14. ‘Police and Thieves’ – Junior Murvin

“Police and Thieves” is a reggae classic that speaks to the social and political tensions of late 1970s Jamaica. The song’s lyrics, written by legendary reggae artist Junior Murvin, describe a clash between police and young people in the streets of Kingston. Murvin’s smooth vocals are accompanied by a driving bassline and a prominent guitar riff, creating a sense of urgency and rebellion. The song’s political commentary and infectious rhythm made it a hit both in Jamaica and internationally, and it has been covered by numerous artists over the years, cementing its place as a reggae classic.

15. ‘The Great Filling Station Hold Up’ – Jimmy Buffett

“The Great Filling Station Hold Up” is a humorous and lighthearted song by Jimmy Buffett, released in 1973. The lyrics tell the story of a man who robs a gas station in order to pay off his gambling debts, only to be caught by the police shortly after. Despite the serious nature of the crime, the song is filled with playful imagery and catchy melodies, making it a fan favorite. The upbeat instrumentation and Buffett’s signature storytelling style make “The Great Filling Station Hold Up” a fun and enjoyable addition to any playlist, particularly for fans of country and folk rock.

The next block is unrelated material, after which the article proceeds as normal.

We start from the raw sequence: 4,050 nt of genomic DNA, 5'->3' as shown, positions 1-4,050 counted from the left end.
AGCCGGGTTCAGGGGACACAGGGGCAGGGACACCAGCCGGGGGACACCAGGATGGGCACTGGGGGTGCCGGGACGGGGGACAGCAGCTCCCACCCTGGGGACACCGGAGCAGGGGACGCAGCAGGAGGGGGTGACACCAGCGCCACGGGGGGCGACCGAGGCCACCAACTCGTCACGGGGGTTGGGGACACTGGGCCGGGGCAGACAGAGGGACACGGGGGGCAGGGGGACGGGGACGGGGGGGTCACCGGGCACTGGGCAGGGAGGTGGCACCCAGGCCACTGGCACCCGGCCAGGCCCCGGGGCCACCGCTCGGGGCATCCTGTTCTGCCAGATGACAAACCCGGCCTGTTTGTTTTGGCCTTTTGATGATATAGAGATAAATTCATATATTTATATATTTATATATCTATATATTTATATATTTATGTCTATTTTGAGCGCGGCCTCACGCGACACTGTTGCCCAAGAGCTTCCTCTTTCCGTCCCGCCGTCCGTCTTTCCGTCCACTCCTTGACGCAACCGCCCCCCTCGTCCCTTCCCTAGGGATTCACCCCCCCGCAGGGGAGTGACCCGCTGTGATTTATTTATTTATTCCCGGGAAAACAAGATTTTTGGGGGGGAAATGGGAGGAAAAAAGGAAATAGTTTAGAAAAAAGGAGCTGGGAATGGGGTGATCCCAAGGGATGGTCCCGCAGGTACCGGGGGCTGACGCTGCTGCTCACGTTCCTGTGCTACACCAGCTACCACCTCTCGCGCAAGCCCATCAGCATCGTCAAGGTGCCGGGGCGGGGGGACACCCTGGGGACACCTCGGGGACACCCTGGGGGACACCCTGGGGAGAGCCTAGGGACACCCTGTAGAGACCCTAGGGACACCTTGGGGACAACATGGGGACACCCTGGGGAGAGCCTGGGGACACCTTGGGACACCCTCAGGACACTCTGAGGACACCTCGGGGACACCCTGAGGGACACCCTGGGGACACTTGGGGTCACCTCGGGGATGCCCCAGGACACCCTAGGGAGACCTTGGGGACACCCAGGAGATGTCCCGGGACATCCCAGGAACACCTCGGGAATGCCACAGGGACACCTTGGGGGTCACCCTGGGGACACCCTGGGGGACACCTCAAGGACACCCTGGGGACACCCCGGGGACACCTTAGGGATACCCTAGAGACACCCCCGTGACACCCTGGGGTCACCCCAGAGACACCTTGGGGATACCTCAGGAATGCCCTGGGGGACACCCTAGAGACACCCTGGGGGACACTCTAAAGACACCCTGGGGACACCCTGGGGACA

16. ‘Bankrobber’ – The Clash

“Bankrobber” by The Clash is a reggae-influenced song that tells the story of a bank robber on the run from the authorities. The catchy bassline, horns, and driving beat make it a popular track among fans of the band. The lyrics are sung from the perspective of the robber, who expresses remorse for his actions but justifies them as a way to provide for his family. The song is a commentary on the poverty and unemployment that plagued Britain during the 1980s, as well as the political turmoil and corruption of the era.

17. ‘Seven Curses’ – Bob Dylan

“Seven Curses” is a ballad by Bob Dylan that tells a story of a young man who seeks revenge against the murderer of his lover. The song features Dylan’s signature poetic lyrics and a haunting melody. The narrator’s voice is sorrowful and full of emotion, drawing the listener in and creating a vivid image of the story. The song’s themes include love, betrayal, and the desire for revenge. It showcases Dylan’s talent for storytelling and his ability to capture the essence of human emotions. “Seven Curses” is a beautiful and powerful song that is both haunting and memorable.

18. ‘Coming Into Los Angeles’ – Arlo Guthrie

“Coming Into Los Angeles” is a humorous folk song that tells the story of a traveler smuggling drugs into Los Angeles. It was written and performed by Arlo Guthrie at the 1969 Woodstock Festival. The song’s upbeat melody and playful lyrics make it a crowd favorite, as the traveler describes the details of his journey with a light-hearted tone. Guthrie’s use of imagery, such as “flying low, looking like a rainbow” and “peaches in the summertime, apples in the fall,” add to the song’s charm. Overall, “Coming Into Los Angeles” is a fun and enjoyable song that showcases Guthrie’s talent for storytelling through music.